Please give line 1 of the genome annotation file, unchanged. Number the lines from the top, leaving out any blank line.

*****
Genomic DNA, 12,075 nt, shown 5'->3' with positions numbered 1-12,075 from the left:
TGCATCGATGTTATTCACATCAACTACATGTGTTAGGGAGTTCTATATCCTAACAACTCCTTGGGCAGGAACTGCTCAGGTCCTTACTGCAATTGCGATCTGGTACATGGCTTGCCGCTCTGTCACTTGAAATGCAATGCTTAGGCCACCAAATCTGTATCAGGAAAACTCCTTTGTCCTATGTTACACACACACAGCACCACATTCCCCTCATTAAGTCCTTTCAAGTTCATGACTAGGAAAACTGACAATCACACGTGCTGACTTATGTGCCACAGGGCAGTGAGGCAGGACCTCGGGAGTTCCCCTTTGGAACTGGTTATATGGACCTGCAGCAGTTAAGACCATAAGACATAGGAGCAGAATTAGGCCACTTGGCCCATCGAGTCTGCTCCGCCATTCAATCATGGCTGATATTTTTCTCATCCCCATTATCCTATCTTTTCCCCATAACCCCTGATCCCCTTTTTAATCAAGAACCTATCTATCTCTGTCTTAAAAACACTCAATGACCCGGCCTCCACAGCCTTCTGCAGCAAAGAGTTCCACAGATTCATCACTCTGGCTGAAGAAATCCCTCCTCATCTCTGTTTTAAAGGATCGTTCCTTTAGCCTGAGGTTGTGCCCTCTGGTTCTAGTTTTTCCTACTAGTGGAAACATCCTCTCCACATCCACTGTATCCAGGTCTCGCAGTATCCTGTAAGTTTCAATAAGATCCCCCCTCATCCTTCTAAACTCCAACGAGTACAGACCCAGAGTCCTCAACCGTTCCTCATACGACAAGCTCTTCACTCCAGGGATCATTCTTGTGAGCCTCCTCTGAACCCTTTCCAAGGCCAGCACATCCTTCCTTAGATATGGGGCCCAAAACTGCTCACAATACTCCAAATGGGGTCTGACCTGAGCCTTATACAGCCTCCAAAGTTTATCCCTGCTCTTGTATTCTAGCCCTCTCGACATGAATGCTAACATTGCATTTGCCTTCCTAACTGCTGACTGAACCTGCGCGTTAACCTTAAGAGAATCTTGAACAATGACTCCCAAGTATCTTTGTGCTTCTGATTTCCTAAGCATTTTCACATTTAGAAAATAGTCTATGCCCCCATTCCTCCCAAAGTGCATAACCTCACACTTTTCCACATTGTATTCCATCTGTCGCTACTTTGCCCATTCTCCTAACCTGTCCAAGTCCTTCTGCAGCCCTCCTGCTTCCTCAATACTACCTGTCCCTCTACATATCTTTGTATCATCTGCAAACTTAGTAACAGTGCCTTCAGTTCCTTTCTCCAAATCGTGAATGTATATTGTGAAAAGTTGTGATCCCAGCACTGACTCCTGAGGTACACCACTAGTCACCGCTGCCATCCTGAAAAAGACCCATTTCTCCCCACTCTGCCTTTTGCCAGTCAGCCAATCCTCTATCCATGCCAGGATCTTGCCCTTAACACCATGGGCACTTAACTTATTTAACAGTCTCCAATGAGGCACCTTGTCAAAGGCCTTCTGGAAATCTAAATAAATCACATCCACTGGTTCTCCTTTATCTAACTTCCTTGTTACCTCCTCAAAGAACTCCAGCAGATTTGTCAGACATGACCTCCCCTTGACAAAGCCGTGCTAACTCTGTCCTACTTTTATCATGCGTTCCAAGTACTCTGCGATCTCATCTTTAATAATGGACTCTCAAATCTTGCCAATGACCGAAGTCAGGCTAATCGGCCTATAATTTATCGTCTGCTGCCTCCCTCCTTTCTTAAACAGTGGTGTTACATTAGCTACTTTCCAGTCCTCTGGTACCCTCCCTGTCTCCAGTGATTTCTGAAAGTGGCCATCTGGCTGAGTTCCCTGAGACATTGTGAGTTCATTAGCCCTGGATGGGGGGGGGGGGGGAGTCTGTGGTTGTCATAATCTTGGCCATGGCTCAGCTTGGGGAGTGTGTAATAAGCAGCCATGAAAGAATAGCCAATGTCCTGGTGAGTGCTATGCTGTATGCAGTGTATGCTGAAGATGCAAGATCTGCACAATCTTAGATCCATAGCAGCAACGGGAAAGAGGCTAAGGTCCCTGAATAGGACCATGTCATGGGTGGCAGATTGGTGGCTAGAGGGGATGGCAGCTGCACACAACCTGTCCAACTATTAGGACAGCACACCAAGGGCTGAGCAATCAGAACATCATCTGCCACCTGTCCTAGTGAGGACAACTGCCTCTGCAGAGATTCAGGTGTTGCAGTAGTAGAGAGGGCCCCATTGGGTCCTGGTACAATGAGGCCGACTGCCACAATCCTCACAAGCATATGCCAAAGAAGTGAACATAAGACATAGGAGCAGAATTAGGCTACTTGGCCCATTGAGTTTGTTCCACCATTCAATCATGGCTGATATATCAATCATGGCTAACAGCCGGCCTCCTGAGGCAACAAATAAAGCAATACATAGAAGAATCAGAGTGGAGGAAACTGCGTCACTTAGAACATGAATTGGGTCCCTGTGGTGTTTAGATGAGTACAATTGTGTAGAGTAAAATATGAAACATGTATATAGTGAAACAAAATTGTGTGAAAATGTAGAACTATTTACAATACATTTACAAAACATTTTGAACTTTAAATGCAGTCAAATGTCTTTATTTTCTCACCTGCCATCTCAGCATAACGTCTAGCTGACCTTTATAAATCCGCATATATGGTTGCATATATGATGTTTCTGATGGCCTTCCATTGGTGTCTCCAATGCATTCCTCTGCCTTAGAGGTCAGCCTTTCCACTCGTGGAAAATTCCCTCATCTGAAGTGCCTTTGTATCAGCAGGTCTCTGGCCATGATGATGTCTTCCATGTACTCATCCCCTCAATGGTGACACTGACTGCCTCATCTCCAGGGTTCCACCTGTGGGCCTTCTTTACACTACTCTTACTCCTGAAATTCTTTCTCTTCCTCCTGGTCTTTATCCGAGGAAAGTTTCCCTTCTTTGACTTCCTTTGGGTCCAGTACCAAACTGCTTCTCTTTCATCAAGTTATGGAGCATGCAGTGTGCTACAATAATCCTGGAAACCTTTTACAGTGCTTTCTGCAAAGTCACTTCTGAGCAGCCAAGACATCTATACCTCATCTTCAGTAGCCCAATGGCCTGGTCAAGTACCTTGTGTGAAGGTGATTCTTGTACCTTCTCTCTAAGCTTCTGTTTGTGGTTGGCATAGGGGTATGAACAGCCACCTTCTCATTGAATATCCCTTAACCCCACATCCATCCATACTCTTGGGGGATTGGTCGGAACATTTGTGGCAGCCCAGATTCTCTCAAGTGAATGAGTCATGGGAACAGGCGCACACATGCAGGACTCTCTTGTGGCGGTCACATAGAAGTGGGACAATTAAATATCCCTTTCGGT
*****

Genomic DNA, 12,075 nt, shown 5'->3' with positions numbered 1-12,075 from the left: